Street Echoes of the Drug Epidemic

The streets of New York City are the places where the drug epidemics have been heard the loudest. Places like Charlotte Street in the South Bronx and the “Crack is Wack” playground in Harlem stand as testaments of the history of the crack epidemic.

Charlotte Street was emblematic of the urban decay that devastated the Bronx in the 1960s and 1970s. Charlotte Street was strewn with rubble. The buildings that were standing were burned out. Presidents Carter, Reagan, and Clinton visited Charlotte Street to try to show that they understood the crack epidemic and its impact on American cities.

While presidents came to the Bronx to communicate their commitment to ending the crack epidemic, the streets continued to be ravaged by drugs. Some artists took to the walls to serve as clarions of the danger consuming New Yorkers.

In the 1980s, New York City was plagued by crime and the black and Latino communities were hooked on a new and cheap drug of choice: crack cocaine
A 1990 U.S. Senate report estimated that New York state had 20 percent of the 2.2 million crack addicts in the United States
Artist Keith Haring decided to paint an anti-crack mural because his studio assistant became an addict.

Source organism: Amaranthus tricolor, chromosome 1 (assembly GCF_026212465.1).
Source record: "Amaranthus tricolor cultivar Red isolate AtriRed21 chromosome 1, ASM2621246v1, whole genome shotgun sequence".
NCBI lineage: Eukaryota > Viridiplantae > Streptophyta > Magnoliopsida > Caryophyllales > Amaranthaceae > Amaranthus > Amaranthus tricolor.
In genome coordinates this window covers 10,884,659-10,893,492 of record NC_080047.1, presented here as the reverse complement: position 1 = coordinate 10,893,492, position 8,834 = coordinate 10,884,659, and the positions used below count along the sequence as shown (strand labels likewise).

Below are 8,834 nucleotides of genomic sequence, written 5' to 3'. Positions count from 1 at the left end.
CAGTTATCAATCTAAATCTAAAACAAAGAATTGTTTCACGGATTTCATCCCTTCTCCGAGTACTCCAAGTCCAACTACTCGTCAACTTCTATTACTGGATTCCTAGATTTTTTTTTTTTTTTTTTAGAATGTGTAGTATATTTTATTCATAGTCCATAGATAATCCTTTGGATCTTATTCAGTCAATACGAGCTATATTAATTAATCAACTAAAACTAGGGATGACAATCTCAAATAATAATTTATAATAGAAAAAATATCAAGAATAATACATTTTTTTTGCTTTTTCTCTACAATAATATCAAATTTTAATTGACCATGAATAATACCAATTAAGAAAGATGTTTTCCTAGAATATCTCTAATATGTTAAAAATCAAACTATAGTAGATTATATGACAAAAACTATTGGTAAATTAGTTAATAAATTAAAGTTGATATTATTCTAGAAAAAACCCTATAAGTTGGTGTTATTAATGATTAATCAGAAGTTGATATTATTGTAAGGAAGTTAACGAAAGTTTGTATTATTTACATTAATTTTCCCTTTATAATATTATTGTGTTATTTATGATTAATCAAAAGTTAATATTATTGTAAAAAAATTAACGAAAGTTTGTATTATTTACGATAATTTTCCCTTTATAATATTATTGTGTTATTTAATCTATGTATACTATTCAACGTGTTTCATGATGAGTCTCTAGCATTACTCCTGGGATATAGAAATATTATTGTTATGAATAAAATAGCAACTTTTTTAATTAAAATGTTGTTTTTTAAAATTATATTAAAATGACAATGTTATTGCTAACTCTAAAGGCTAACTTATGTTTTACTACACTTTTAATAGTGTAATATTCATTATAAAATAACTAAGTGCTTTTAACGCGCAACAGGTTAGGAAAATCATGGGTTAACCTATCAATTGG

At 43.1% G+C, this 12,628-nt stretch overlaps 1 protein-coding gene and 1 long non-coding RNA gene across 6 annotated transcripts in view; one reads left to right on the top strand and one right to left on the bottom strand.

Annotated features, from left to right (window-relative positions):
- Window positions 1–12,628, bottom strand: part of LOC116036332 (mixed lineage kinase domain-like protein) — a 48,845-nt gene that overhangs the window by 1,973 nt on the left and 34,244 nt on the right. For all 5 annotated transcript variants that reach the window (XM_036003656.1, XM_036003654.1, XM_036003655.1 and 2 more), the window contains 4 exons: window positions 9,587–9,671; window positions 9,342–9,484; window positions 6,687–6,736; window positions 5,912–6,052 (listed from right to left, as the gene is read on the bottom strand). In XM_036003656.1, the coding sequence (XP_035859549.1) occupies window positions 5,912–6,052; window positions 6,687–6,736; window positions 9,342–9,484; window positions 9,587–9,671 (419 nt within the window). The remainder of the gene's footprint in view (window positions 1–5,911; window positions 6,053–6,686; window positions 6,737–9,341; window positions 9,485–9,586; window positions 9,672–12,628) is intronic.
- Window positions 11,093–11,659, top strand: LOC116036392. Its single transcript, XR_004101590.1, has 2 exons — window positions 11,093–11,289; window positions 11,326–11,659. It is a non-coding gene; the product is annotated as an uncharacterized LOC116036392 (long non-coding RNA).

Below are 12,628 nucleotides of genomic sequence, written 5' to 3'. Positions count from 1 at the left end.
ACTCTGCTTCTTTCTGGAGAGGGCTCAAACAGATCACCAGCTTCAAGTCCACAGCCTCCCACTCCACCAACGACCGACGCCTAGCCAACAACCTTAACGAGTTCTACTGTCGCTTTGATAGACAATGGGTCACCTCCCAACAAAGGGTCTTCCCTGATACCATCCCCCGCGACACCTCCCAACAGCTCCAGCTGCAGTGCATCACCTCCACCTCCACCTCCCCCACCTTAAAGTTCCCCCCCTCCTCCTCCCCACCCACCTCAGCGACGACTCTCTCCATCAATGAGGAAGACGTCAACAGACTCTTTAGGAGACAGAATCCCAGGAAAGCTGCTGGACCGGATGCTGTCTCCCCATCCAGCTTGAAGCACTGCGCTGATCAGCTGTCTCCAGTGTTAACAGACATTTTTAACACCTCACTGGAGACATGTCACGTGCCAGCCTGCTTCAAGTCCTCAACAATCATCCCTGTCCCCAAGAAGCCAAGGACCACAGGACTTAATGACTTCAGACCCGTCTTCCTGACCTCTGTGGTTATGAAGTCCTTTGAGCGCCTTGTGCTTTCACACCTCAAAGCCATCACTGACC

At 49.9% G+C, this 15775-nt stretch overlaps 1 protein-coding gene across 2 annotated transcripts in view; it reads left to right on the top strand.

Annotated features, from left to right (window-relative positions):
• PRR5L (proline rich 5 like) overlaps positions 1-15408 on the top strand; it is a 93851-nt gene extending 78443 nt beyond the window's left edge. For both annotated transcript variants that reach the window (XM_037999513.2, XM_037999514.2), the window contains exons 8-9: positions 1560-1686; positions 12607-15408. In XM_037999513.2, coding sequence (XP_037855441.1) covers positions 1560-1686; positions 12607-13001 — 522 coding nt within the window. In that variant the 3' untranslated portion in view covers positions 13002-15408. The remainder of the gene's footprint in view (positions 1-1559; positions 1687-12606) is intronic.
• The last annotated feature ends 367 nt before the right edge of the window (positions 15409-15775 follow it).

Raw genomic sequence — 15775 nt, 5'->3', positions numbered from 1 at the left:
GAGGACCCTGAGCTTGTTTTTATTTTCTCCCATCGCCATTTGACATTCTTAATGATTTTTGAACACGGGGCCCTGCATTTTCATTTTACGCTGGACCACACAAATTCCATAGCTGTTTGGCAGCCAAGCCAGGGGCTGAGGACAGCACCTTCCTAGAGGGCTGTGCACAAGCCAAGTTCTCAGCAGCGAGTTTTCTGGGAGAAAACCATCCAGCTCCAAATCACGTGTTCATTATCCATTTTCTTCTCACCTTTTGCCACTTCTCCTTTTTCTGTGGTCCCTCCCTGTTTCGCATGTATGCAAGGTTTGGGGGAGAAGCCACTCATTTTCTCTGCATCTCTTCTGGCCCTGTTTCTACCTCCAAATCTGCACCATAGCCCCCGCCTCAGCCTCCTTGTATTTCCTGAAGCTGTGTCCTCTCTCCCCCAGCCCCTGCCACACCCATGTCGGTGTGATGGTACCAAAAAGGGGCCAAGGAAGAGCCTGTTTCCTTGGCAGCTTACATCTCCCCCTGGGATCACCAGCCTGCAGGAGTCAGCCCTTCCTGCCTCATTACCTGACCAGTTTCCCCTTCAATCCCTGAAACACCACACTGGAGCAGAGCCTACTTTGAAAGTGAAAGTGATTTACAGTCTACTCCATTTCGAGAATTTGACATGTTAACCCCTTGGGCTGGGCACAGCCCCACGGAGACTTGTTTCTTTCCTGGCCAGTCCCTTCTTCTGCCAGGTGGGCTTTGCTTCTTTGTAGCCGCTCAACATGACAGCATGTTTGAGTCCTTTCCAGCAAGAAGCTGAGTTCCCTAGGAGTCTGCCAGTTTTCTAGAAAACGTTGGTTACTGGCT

In his words: "I was appalled by what was happening in the country, but especially New York, and seeing the slow reaction of the government to respond."
And although he almost went to trial because of he painted the mural without permission, he eventually was acquitted and the wall became a symbol of the fight against the crack plague.

For as long as the New York City Chief Medical Examiner's office has recorded data on unintentional drug overdose involving opioids, neighborhoods in South Bronx have consistently made it to the top five in overdose death rates. But Daliah Heller, a clinical professor at the CUNY Graduate School of Public Health and Health Policy said one must interpret these numbers carefully to take into account densely populated areas.

"We've had higher rates of overdose in New York City than the rest of the country for a long time, but now the country is catching up and the city might finally be doing a bit better," Heller said.

Heller adds that it is important that people understand the role that other drugs play in contributing to overdose deaths.

"The truth is it's the mixing drugs that often times leads to the actual overdose."